Asked how business is going, Mr. Garafola admitted, “I’m gonna be honest with you, it’s slower this year than it’s been. We’re doing more things like taking the group out for a dinner run, maybe taking them to Fifth Avenue (South in Naples). They’re really not doing full-day outings any more. The bottom line is, it seems like they’re trying to do things, but their budget isn’t what it used to be.”

At the outdoor shopping and dining destination Fishermen’s Village in Punta Gorda, motorcoaches also provide a significant chunk of revenue: “Particularly during the holiday season when King Fisher Fleet offers the lighted canal cruises,” says Kathy Burnam, marketing director. “Our uptick in tour buses coming to the property is tremendous during that period of time simply for that opportunity for the tour bus company to book people to go on that lighted canal cruise, in addition to shopping at the Village, in addition to dining at the Village.”

She adds, “It’s a beautiful sight to see them coming in.”

Mostly, they are retirees who live in Florida, some of them snowbirds. They travel to the area from the east coast or places like St. Petersburg, Tampa and Sarasota.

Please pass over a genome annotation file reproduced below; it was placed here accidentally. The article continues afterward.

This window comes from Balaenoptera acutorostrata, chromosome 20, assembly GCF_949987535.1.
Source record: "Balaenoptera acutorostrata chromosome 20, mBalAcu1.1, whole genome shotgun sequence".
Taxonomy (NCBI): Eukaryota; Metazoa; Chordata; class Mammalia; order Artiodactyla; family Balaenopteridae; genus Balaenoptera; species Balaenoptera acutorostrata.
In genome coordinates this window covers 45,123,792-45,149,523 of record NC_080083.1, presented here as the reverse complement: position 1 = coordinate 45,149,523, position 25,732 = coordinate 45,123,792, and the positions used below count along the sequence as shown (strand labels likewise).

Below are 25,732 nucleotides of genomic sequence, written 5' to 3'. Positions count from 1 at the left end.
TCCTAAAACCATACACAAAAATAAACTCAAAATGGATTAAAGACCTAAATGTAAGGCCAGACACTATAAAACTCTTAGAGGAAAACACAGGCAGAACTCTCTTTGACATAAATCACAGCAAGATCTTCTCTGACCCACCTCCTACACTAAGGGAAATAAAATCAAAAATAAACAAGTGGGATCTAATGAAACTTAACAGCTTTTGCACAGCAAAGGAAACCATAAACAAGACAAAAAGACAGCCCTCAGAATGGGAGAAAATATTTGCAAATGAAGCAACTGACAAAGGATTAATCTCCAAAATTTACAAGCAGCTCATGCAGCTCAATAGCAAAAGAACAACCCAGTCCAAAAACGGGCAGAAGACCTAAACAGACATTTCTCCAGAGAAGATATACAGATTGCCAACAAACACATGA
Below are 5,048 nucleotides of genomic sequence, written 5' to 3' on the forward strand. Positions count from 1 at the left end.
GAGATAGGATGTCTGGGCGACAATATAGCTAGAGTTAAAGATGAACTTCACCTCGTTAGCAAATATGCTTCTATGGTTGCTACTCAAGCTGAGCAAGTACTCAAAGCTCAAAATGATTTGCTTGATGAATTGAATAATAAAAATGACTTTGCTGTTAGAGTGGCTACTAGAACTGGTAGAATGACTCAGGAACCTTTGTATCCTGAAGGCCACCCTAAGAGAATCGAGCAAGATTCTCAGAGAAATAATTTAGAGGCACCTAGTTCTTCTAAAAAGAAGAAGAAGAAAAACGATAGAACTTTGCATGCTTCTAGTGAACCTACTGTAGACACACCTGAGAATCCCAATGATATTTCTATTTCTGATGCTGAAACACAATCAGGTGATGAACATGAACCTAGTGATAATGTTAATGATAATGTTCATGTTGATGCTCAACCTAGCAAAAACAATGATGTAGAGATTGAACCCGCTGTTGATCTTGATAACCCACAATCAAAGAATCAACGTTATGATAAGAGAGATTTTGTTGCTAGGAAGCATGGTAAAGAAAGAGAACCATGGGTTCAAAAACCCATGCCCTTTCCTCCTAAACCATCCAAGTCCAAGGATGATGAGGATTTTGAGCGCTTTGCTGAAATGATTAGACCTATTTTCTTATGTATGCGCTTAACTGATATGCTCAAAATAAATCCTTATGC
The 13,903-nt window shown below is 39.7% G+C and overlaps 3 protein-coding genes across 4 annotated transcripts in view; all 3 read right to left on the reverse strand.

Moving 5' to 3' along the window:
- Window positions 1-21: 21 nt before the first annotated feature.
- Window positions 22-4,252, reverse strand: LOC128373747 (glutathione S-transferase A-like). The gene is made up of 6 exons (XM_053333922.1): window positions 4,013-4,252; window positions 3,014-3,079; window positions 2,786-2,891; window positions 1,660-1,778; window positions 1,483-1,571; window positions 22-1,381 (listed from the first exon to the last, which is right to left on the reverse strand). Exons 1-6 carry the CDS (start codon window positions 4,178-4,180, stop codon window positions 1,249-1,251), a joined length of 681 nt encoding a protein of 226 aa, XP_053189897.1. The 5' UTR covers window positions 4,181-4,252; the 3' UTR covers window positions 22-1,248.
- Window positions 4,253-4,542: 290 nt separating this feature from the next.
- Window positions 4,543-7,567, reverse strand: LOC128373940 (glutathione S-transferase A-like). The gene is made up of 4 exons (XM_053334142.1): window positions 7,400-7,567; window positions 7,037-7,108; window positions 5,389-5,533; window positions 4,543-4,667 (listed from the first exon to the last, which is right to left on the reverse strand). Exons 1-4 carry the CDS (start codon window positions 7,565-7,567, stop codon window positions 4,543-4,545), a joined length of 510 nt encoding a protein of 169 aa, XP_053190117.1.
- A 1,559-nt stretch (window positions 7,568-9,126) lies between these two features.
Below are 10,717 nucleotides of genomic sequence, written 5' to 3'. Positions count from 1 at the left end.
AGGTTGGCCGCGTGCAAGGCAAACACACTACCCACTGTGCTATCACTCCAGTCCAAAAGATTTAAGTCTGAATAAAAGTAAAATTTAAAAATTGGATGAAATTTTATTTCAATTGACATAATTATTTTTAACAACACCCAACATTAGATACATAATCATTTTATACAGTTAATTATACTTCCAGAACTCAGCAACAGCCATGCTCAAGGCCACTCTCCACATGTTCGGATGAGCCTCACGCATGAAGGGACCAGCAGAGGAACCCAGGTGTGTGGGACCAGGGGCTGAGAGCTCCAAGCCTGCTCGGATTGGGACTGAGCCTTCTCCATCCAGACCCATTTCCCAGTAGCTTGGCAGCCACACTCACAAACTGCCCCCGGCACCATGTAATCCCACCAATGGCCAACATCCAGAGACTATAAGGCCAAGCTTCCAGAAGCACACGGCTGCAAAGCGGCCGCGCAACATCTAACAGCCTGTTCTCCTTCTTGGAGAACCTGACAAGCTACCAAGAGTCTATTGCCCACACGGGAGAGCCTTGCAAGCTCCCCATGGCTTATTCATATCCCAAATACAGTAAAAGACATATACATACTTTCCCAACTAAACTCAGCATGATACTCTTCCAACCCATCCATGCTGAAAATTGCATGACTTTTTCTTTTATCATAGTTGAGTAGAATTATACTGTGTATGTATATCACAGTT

Summer trade off

A motorcoach is sometimes known in the tourism industry as “the patron saint of summer,” the Stones said.

While their business flourishes during the winter months — the typical “season” here in Southwest Florida — it’s really the dollars that she provides for other local venues during the rainy season, when things are slow, that allow her to cut deals with them this time of year.

“We’ve been able to gently persuade the hotels to work with us a little during high season if they want the business during off season,” Mrs. Stone said. “That’s been a foundation of the business.”

“To be honest, that’s why they tolerate us in season,” Mr. Stone added.

Sal Basile, owner of Two Meatballs in the Kitchen, the restaurant where the Best Group tour was dining last week, concurred. While it takes some preparation and planning to accommodate, say, 50 people at once during season, he makes it work by scheduling the group around 11 a.m., just before the lunch rush.

“It has to be the right time,” he said. “We wanna make sure they get good service, you know?”

Best Group runs roughly 120 trips to Southwest Florida between May and September, out of 300 tours per year. “That gives you a reasonable amount of clout when you’re looking for business during high season,” Mrs. Stone said.

The Stones, who are originally from Manchester, England, say retirees in Florida are more active than in the U.K. — perhaps because of all the sunshine.

“I love to watch these groups,” Mr. Stone said, “because they have fun. They live their lives every single solitary day.” ¦